If you live in New York, you probably heard about (or attended) the People’s Climate March on Sunday, September 21st. The date was carefully selected as a prelude to a UN summit where leaders from all over the world met to discuss climate change. The goal of the march was to spread awareness about the causes and dire impacts of climate change, such as the millions of people who have already been affected by these global upheavals. We attended the march as an example of solidarity as well as to influence these leaders into supporting a global agreement to reduce climate change pollution.
More than 400,000 people turned up on this grandiose day, sporting themed T-shirts and signs bearing clever slogans. (One of my favorites: “Frack off, Gas-holes!”) A plethora of causes and organizations were represented at the march, from anti-fracking advocates to church groups to international ambassadors. The diversity of people present was awe-inspiring.
One of these represented groups was…. The vegan group, of course! Animal agriculture is hugely relevant to global warming, and many people are starting to make that connection. In fact, animal agriculture is one of the leading causes of global pollution, and going vegan is the number one way to reduce your personal carbon footprint.
Where does all this pollution come from, you ask? Many aspects of animal agriculture pollute and degrade the environment. Jonathan Safran Foer writes in his book Eating Animals that between transportation, methane, and production, omnivores are responsible for seven times the amount of greenhouse gases that vegans are. Fossil fuel energy is a crucial input for many farms, and their activities result in the release of carbon dioxide, emissions of nitrous oxide from inorganic fertilizer, and methane emission from cattle digestion and manure. That’s A LOT of output. And for those arguing for sustainably raised grass-fed beef: free-range cows actually produce double the amount of methane as factory-farmed cows. (When it comes to global warming, methane traps about 20 times as much heat in the atmosphere as carbon dioxide).
And these are just the environmental issues pertaining directly to climate change. Other environmental concerns include the volume of waste produced by farm animals (130 times that of humans), the negative impact on our water and food resources, trophic level inefficiencies, and more.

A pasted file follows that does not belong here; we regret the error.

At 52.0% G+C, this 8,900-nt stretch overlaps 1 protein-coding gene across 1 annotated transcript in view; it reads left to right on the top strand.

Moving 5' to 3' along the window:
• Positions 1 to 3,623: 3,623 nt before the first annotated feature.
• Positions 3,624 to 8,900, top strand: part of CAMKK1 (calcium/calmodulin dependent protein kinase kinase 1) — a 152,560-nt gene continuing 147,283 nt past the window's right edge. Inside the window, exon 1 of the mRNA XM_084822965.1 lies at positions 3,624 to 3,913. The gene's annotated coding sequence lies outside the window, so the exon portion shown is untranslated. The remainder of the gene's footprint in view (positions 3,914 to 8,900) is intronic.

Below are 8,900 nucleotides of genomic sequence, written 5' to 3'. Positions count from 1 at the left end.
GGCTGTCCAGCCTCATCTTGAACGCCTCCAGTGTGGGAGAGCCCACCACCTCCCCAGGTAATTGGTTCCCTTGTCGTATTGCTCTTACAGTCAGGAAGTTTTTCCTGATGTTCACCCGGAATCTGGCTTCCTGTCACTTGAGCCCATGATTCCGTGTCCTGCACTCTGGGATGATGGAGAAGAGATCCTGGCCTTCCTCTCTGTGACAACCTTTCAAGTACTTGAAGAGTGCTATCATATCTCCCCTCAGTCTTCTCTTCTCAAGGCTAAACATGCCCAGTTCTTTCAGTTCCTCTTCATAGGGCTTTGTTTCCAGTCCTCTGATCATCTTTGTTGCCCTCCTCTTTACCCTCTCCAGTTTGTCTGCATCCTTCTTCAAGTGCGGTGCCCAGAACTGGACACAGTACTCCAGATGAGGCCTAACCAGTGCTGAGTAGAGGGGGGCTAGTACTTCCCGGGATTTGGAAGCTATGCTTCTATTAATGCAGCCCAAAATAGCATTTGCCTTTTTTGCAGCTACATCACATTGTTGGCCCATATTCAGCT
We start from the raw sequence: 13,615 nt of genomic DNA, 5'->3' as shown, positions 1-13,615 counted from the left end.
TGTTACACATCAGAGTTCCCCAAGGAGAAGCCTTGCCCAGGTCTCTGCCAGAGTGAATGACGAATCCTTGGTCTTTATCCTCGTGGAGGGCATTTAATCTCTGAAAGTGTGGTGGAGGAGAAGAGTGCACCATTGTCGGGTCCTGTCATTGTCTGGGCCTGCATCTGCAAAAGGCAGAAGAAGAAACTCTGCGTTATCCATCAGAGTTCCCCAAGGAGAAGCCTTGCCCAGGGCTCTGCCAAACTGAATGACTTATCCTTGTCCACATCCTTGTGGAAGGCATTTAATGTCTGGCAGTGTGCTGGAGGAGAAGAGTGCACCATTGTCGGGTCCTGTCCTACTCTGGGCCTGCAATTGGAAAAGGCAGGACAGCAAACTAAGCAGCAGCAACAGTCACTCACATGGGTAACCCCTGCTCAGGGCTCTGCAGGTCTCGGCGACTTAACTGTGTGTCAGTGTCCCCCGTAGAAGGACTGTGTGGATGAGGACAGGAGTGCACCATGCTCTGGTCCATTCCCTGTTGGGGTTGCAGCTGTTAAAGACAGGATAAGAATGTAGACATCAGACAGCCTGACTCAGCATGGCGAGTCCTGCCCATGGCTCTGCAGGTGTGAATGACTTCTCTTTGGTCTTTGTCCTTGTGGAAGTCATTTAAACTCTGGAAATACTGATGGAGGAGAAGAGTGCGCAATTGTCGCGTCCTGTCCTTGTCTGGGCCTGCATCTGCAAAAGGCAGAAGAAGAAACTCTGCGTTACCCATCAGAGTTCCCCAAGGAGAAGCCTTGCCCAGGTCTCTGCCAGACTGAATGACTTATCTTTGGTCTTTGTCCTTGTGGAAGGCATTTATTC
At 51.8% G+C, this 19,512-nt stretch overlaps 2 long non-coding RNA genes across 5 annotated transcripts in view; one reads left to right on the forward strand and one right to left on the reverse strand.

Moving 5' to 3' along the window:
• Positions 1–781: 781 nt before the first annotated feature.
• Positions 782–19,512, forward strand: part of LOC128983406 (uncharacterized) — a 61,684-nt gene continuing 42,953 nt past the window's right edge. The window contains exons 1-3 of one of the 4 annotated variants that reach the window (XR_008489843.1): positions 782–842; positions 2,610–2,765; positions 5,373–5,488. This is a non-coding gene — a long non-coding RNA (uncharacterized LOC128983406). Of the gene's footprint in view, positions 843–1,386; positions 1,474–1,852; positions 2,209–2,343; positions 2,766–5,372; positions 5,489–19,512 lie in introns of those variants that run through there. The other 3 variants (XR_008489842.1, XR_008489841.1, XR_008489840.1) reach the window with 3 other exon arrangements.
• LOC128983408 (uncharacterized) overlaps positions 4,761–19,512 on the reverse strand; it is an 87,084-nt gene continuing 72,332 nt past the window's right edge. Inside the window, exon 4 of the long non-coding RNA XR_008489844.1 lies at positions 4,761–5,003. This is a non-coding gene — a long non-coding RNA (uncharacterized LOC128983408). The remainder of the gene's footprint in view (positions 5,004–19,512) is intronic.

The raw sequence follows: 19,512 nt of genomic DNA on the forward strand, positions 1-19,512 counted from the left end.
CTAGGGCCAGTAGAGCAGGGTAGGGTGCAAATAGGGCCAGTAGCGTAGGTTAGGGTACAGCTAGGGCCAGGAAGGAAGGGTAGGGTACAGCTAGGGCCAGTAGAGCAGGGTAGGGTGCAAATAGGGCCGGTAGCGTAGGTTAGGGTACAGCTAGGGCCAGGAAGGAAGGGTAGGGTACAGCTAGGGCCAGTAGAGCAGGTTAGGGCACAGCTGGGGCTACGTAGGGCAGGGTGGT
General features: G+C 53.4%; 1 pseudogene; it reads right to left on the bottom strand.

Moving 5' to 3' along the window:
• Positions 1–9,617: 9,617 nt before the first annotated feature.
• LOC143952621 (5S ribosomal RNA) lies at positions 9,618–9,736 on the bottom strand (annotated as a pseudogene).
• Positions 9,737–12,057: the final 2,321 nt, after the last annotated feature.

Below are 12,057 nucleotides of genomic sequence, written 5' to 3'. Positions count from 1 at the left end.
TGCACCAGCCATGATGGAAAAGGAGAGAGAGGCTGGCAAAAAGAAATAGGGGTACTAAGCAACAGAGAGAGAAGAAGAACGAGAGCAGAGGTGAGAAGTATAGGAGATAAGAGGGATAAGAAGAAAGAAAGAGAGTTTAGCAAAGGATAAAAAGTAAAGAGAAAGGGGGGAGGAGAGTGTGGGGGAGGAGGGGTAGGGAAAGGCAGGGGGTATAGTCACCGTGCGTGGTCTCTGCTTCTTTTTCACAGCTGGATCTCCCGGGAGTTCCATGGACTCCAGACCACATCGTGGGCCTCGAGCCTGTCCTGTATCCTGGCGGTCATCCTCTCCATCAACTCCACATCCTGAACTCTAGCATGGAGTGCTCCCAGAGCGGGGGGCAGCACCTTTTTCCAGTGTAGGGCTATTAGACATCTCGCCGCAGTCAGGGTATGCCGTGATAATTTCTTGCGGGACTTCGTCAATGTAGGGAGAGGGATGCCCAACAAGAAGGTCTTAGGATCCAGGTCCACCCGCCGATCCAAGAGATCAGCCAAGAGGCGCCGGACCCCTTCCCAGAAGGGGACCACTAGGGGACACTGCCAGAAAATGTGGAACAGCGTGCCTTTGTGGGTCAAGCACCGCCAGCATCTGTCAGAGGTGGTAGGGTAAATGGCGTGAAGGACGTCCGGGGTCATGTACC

So what better place to promote veganism than at the biggest climate event in human history? There were many vegan and animal rights groups marching together, spreading awareness to a relatively receptive crowd.
As with any event of this magnitude, it was crowded and people left trash behind and not everybody was there for the right reasons. Unfortunately, some media personalities pointed out that a lot of litter was left behind by those attending the march without calling attention to the fact that this was the biggest march for climate change in human history. Any event with such a huge number of people is going to result in an abundance of trash. Since more people showed up for the climate march than were expected, perhaps organizers underestimated the amount of trash receptacles that would be needed. And is it entirely the fault of the attendees that they had disposable coffee cups and had to take a fossil-fuel powered train to get to the march? It seems to me that we can primarily blame the systems in place rather than the individuals, as we do with many other environmental issues. One wouldn’t blame a single person for the vast amount of damage caused by the palm oil industry, just because that person purchased a tub of Earth Balance. That would be unfair and unproductive. These problems should not be attributed solely to individuals, but rather to the systems and policies and structures we have in place.
But I digress. Ultimately, it was hugely moving and reassuring to see such a wide range of people mobilizing for this cause. I couldn’t help but get misty during the poignant moment of silence at 1:00 pm. To be in a crowd of hundreds of thousands of people, linking hands overhead and standing in absolute silence, whatever the reason, is bizarre and emotional and awe-inspiring. And I’m convinced that those world leaders at the UN this week can still hear the voices of 400,000 people ringing in their ears from the noise that was raised afterwards.
I want to close with a powerful quote about the environmental ramifications of consuming animals. Gernot Wagner wrote in his book But Will the Planet Notice?: “Don’t eat animals. Saving the planet is in a different league altogether. It’s not something that can be resolved by yourself, or in a personal conversation between you and your God. It’s between you and the seven billion people breathing the same air, drinking from the same interconnected water system, and looking to the same sun for light, energy and heat.”